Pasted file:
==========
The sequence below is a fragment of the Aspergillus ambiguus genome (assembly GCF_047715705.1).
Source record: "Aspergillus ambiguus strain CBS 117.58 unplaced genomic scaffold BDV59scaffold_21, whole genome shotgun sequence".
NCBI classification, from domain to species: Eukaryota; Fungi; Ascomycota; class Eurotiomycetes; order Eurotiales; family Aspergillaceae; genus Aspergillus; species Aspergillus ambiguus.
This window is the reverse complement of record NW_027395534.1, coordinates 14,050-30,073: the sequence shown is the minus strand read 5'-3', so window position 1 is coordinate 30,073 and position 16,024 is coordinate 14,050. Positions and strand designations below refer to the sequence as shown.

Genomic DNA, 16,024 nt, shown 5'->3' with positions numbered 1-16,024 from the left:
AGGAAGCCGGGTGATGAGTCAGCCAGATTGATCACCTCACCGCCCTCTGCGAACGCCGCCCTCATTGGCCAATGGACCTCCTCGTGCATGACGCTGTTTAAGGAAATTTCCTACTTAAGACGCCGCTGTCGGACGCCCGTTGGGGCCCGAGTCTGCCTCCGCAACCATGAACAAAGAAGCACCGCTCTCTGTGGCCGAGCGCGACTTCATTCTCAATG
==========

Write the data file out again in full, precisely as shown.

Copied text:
The sequence below is a fragment of the Aspergillus ambiguus genome (assembly GCF_047715705.1).
Source record: "Aspergillus ambiguus strain CBS 117.58 unplaced genomic scaffold BDV59scaffold_21, whole genome shotgun sequence".
NCBI classification, from domain to species: Eukaryota; Fungi; Ascomycota; class Eurotiomycetes; order Eurotiales; family Aspergillaceae; genus Aspergillus; species Aspergillus ambiguus.
This window is the reverse complement of record NW_027395534.1, coordinates 14,050-30,073: the sequence shown is the minus strand read 5'-3', so window position 1 is coordinate 30,073 and position 16,024 is coordinate 14,050. Positions and strand designations below refer to the sequence as shown.

Genomic DNA, 16,024 nt, shown 5'->3' with positions numbered 1-16,024 from the left:
AGGAAGCCGGGTGATGAGTCAGCCAGATTGATCACCTCACCGCCCTCTGCGAACGCCGCCCTCATTGGCCAATGGACCTCCTCGTGCATGACGCTGTTTAAGGAAATTTCCTACTTAAGACGCCGCTGTCGGACGCCCGTTGGGGCCCGAGTCTGCCTCCGCAACCATGAACAAAGAAGCACCGCTCTCTGTGGCCGAGCGCGACTTCATTCTCAATG